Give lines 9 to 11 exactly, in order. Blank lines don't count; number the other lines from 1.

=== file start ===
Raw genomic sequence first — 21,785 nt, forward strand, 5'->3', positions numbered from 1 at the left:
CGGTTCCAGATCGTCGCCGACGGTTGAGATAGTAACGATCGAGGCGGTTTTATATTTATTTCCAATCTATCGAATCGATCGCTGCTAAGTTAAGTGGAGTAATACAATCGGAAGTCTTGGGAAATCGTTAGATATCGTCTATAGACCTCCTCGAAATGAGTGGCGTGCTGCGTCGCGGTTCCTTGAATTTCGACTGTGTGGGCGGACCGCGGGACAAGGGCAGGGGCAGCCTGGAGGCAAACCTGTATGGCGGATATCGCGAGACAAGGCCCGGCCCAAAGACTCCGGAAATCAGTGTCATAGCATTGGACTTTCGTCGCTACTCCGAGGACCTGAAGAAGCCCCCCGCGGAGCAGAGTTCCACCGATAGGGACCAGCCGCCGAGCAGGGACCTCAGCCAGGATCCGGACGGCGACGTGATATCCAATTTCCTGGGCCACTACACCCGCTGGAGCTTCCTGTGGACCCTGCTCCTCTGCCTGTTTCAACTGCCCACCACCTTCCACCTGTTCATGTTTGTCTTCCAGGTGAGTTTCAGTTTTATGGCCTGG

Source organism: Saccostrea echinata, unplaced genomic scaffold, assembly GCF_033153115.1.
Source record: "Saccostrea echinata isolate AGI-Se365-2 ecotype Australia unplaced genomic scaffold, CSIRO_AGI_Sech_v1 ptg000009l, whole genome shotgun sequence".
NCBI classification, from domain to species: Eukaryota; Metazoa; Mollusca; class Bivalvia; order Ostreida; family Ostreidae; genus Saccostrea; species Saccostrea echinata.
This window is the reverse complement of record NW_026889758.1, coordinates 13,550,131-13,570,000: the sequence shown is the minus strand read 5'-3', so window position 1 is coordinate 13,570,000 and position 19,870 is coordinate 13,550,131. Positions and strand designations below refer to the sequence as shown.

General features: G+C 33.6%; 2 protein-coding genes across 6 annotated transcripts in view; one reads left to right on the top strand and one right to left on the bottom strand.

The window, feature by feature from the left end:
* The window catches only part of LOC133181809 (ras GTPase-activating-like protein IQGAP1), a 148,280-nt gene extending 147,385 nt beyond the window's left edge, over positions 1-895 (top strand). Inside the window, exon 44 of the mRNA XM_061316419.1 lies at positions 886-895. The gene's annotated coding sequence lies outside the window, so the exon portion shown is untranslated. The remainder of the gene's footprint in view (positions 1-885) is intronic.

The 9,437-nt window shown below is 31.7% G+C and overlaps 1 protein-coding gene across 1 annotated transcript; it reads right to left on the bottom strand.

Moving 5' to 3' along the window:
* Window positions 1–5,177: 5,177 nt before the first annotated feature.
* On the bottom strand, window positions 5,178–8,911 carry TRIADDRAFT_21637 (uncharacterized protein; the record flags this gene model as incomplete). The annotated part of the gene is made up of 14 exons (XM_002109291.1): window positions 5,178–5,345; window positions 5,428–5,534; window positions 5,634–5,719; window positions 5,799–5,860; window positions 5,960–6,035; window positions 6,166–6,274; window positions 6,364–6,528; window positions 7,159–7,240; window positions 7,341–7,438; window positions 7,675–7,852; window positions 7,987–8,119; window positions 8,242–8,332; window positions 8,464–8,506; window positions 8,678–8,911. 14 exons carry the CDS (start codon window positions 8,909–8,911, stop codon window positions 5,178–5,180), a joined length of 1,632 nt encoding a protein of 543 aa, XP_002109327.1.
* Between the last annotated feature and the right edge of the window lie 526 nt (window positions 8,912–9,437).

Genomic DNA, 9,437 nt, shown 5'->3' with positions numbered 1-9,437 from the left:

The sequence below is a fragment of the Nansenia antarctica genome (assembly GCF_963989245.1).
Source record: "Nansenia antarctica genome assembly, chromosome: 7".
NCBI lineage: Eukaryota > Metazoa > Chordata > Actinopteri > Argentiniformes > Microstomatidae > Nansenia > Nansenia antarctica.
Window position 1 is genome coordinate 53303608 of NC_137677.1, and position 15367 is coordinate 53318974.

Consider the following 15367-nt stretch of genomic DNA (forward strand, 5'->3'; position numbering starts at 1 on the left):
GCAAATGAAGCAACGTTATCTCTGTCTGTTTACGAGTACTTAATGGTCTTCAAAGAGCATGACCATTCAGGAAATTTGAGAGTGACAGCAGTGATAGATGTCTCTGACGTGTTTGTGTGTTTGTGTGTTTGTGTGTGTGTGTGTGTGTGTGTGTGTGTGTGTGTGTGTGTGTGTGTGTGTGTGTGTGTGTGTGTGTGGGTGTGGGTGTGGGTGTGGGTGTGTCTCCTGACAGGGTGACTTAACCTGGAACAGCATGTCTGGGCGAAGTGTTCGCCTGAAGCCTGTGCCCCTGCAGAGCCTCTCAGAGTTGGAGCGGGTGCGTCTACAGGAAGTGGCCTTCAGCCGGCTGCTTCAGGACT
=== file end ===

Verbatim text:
* The window catches only part of LOC133181809 (ras GTPase-activating-like protein IQGAP1), a 148,280-nt gene extending 147,385 nt beyond the window's left edge, over positions 1-895 (top strand). Inside the window, exon 44 of the mRNA XM_061316419.1 lies at positions 886-895. The gene's annotated coding sequence lies outside the window, so the exon portion shown is untranslated. The remainder of the gene's footprint in view (positions 1-885) is intronic.

The 9,437-nt window shown below is 31.7% G+C and overlaps 1 protein-coding gene across 1 annotated transcript; it reads right to left on the bottom strand.

Moving 5' to 3' along the window: